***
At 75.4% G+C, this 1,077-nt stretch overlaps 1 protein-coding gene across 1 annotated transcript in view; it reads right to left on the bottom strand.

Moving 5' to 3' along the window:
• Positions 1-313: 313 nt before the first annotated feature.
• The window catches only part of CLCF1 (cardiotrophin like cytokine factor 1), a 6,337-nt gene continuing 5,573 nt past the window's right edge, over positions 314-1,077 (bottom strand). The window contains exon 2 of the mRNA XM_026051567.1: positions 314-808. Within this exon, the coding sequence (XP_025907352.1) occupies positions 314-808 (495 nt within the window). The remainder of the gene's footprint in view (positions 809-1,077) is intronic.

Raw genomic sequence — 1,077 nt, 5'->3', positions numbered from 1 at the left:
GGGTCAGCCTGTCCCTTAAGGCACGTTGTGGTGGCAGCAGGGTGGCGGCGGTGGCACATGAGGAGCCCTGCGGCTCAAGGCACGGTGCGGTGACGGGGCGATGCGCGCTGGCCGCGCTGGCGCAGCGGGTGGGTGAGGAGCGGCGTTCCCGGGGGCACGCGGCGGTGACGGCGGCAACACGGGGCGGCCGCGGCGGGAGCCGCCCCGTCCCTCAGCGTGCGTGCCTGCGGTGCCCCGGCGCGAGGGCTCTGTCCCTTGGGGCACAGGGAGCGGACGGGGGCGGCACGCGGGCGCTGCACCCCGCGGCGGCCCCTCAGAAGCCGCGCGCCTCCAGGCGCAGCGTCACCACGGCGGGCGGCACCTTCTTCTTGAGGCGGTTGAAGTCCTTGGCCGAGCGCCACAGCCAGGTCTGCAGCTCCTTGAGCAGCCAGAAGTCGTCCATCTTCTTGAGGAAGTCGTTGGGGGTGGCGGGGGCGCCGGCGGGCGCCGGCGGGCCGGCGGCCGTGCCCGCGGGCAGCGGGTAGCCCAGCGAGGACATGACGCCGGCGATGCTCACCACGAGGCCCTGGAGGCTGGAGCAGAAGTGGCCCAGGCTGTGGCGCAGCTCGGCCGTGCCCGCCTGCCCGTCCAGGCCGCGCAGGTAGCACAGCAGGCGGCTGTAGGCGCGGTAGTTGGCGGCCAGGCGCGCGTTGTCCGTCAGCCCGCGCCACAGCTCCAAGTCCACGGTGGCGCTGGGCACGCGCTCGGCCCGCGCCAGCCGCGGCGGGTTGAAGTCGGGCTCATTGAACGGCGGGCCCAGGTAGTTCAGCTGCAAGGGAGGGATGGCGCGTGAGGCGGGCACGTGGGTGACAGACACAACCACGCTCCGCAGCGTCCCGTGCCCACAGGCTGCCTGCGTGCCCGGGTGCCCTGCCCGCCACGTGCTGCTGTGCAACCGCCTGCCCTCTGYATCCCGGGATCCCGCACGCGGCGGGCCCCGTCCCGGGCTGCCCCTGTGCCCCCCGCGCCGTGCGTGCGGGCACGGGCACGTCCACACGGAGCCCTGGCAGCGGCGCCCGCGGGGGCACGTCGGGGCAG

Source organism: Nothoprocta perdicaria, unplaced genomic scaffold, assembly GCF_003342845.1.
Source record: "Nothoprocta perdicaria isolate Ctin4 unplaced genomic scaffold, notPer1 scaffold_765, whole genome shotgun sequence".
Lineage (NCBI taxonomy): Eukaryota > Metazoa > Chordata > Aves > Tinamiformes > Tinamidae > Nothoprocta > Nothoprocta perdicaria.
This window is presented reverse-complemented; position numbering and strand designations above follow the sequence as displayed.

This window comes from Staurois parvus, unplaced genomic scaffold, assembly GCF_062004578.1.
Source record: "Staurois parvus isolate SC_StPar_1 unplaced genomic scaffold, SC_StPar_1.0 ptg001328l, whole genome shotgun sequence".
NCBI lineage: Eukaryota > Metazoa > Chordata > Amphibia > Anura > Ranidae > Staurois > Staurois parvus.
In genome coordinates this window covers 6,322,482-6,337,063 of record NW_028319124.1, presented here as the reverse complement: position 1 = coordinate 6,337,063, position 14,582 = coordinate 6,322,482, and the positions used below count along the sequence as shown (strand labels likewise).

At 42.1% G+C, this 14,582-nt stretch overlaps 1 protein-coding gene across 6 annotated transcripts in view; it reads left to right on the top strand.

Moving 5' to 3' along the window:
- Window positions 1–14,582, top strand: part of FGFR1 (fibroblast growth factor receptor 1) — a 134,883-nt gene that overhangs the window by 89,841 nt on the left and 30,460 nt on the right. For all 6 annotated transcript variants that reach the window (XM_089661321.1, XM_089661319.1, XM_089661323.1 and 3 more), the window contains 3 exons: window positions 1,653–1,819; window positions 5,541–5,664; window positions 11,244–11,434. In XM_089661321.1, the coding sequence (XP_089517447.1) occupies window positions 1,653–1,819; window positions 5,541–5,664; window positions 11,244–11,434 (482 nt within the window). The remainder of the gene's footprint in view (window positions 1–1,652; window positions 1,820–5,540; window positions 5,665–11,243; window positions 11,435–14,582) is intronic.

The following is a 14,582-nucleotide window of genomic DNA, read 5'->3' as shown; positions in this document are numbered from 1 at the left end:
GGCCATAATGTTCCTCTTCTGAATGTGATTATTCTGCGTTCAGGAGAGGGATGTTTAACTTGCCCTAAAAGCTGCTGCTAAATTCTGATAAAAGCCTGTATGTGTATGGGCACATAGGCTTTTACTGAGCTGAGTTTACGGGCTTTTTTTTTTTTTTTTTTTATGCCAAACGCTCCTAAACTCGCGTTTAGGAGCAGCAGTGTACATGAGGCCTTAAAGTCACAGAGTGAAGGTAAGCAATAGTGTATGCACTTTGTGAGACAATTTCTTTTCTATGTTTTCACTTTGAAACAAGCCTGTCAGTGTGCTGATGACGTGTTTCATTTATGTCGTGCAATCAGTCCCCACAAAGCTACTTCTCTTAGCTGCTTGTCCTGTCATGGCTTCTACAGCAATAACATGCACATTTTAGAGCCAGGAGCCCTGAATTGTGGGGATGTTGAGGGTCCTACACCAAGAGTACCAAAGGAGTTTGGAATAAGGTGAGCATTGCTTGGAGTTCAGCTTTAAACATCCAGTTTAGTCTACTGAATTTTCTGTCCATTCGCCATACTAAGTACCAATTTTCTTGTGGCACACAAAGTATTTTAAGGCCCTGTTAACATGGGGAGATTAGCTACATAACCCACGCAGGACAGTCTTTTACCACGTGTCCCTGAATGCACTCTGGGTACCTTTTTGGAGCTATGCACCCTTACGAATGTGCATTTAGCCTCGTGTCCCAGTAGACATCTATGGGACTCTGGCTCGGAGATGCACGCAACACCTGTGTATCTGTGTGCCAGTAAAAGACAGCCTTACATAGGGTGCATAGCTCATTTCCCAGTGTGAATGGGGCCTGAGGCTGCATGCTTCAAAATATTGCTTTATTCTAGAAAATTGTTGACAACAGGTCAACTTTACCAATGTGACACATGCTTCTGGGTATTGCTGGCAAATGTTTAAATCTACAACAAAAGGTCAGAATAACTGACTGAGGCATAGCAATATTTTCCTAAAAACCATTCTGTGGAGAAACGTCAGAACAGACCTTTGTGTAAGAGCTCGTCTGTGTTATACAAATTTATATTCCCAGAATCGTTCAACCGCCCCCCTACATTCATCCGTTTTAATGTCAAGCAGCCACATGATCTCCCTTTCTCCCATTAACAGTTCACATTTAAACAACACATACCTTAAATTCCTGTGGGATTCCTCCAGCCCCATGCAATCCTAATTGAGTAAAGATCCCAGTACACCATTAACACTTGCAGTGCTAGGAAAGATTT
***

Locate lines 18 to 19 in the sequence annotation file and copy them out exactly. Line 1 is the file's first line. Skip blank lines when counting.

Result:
The following is a 14,582-nucleotide window of genomic DNA, read 5'->3' as shown; positions in this document are numbered from 1 at the left end:
GGCCATAATGTTCCTCTTCTGAATGTGATTATTCTGCGTTCAGGAGAGGGATGTTTAACTTGCCCTAAAAGCTGCTGCTAAATTCTGATAAAAGCCTGTATGTGTATGGGCACATAGGCTTTTACTGAGCTGAGTTTACGGGCTTTTTTTTTTTTTTTTTTTATGCCAAACGCTCCTAAACTCGCGTTTAGGAGCAGCAGTGTACATGAGGCCTTAAAGTCACAGAGTGAAGGTAAGCAATAGTGTATGCACTTTGTGAGACAATTTCTTTTCTATGTTTTCACTTTGAAACAAGCCTGTCAGTGTGCTGATGACGTGTTTCATTTATGTCGTGCAATCAGTCCCCACAAAGCTACTTCTCTTAGCTGCTTGTCCTGTCATGGCTTCTACAGCAATAACATGCACATTTTAGAGCCAGGAGCCCTGAATTGTGGGGATGTTGAGGGTCCTACACCAAGAGTACCAAAGGAGTTTGGAATAAGGTGAGCATTGCTTGGAGTTCAGCTTTAAACATCCAGTTTAGTCTACTGAATTTTCTGTCCATTCGCCATACTAAGTACCAATTTTCTTGTGGCACACAAAGTATTTTAAGGCCCTGTTAACATGGGGAGATTAGCTACATAACCCACGCAGGACAGTCTTTTACCACGTGTCCCTGAATGCACTCTGGGTACCTTTTTGGAGCTATGCACCCTTACGAATGTGCATTTAGCCTCGTGTCCCAGTAGACATCTATGGGACTCTGGCTCGGAGATGCACGCAACACCTGTGTATCTGTGTGCCAGTAAAAGACAGCCTTACATAGGGTGCATAGCTCATTTCCCAGTGTGAATGGGGCCTGAGGCTGCATGCTTCAAAATATTGCTTTATTCTAGAAAATTGTTGACAACAGGTCAACTTTACCAATGTGACACATGCTTCTGGGTATTGCTGGCAAATGTTTAAATCTACAACAAAAGGTCAGAATAACTGACTGAGGCATAGCAATATTTTCCTAAAAACCATTCTGTGGAGAAACGTCAGAACAGACCTTTGTGTAAGAGCTCGTCTGTGTTATACAAATTTATATTCCCAGAATCGTTCAACCGCCCCCCTACATTCATCCGTTTTAATGTCAAGCAGCCACATGATCTCCCTTTCTCCCATTAACAGTTCACATTTAAACAACACATACCTTAAATTCCTGTGGGATTCCTCCAGCCCCATGCAATCCTAATTGAGTAAAGATCCCAGTACACCATTAACACTTGCAGTGCTAGGAAAGATTT